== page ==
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When They Ate the Zoo, Nobody Wanted to Touch the Hippo
Feb 11 2014
Food connoisseurs know the great Parisian chef Alexandre Étienne Choron for his Choron sauce. Roughly speaking, it’s a béarnaise without chervil or tarragon but flavored with tomato puree. It’s a culinary rarity suitable for grilled fish—if you fancy showing off as a stylish Francophile. But there was much more to Choron’s fame. His fabled Voisin restaurant on Rue Saint Honoré was where distinguished Parisians went to feel even more distinguished. The restaurant is part of the genetic ancestry of haute cuisine—one of the seven pillars of culinary wisdom. And then Choron is famous for his dishes with elephant meat.
He’s also famous for having cooked and served the animals in the Paris zoo.
During the Siege of Paris in 1870, the German emperor, Kaiser Wilhelm, had crushed the French forces at Sedan, making mincemeat of Napoleon and his unmotivated troops. Wilhelm’s spiked-helmet-wearing troops besieged Paris. France and the useless Napoleon III had declared war on Prussia because of some alleged insults over the succession struggle in Spain, something that makes the invasion of Iraq appear sensible and logical in comparison. The French were getting a serious ass-whooping by the new Krupp cannons and soldiers instilled with the Prussian Military Academy's grisly, blind obedience. The new Europe belonged to Germany; France’s power was forever broken.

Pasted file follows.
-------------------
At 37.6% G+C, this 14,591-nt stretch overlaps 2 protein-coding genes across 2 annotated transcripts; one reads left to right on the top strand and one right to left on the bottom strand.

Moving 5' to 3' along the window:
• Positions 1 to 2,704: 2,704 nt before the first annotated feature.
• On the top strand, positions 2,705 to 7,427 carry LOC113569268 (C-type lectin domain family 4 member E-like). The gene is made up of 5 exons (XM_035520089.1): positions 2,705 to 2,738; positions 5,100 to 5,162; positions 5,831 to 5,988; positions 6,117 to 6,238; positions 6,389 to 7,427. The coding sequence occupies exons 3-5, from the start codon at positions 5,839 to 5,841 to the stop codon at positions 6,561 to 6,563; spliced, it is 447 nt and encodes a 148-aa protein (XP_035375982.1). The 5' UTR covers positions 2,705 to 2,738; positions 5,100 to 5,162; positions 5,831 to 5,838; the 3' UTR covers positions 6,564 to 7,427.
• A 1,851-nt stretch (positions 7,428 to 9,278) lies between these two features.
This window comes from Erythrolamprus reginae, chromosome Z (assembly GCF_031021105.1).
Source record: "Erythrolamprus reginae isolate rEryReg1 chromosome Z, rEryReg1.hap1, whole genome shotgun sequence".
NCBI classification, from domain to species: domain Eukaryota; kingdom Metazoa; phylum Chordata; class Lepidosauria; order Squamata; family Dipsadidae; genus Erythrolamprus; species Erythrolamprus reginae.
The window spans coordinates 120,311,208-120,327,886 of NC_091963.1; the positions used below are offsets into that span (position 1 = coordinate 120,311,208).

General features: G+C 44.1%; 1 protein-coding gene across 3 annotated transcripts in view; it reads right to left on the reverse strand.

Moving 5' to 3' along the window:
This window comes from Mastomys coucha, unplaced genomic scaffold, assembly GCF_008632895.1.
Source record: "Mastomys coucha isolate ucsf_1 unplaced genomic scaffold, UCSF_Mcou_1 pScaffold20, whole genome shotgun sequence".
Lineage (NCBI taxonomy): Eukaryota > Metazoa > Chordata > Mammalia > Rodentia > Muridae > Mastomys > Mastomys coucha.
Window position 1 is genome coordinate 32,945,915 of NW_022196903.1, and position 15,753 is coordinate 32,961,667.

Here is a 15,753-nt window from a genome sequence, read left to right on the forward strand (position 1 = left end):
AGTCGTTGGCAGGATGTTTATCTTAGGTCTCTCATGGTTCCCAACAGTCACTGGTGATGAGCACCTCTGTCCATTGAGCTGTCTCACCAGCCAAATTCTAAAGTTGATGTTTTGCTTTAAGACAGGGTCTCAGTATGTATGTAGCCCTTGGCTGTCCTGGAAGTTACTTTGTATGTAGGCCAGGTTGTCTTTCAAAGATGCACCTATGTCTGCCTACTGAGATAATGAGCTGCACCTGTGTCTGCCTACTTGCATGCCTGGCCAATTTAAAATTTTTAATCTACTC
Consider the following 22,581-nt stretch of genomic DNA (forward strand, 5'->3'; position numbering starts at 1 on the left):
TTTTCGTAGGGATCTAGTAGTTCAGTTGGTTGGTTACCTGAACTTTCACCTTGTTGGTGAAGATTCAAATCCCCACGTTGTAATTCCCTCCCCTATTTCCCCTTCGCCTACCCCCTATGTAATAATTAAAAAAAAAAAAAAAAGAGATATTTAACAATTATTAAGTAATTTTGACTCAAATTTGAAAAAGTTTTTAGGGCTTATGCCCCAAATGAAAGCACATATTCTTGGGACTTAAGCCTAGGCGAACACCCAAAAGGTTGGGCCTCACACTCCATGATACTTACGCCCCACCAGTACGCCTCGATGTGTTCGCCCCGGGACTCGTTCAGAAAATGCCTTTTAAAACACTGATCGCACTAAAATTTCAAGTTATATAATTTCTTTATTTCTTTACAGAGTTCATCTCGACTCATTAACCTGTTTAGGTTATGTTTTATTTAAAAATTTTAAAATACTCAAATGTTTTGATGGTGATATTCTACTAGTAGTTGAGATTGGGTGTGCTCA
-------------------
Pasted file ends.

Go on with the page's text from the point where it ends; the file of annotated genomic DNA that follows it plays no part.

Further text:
Wilhelm and the cynical Bismarck surrounded Paris. The remains of France were going to be starved into submission, and by September 1870 there was a severe shortage of food in the city. In the months that followed, Parisians ate their 70,000 horses, their dogs, their cats, and even the city's rats, which became a common protein on the bistros’ prix-fixe menus. In the days leading up to Christmas, the zoo announced that it could no longer feed the animals. They would have to be put down.
No one could bring themselves to eat the monkeys (too human for most taste buds) or the lions and tigers. The hippo was apparently too disgusting—hippos aren’t very appetizing, as they swim around in their own filth. But chef Choron took care of the rest. He needed the raw ingredients for his version of the Last Supper.
Even amid the bombardments, famine, and extreme state of emergency, Parisians demanded exquisite gastronomy. It was a civilized city's only approach to taunting black cannon steel and Bismarck. For the big Christmas dinner on December 25, 1870, Choron surpassed himself. He orchestrated one of history's most famous menus, which makes even today's avant-garde chefs look wimpy in their efforts to champion muskox, buffalo, or insects. Choron had acquired most of what was deemed edible from the Paris zoo, including the only elephants, Castor and Pollux. The two had been named after the twin sons of Zeus, who allegedly helped the infant Roman city-state defeat their Etruscan rivals back in the day. The elephants suffered a fate that didn’t suit their heroic names.
The menu for which Choron gathered the elite of Paris was more of an ironic and bizarre commentary on war than it is was gastronomy. For starters, he served stuffed donkey’s head with sardines. One can only imagine the donkey head, with its hair pulled off by a red-hot iron, baked slowly, glazed like a boar's head with pins to hold up the ears, prunes for eyes, teeth inside congealed fat, all of it mounted on a bread plinth—a complete mockery of a classic banquet centerpiece. It would have been carved and served with polished silver by waiters in black ties and gloves as white as the snow.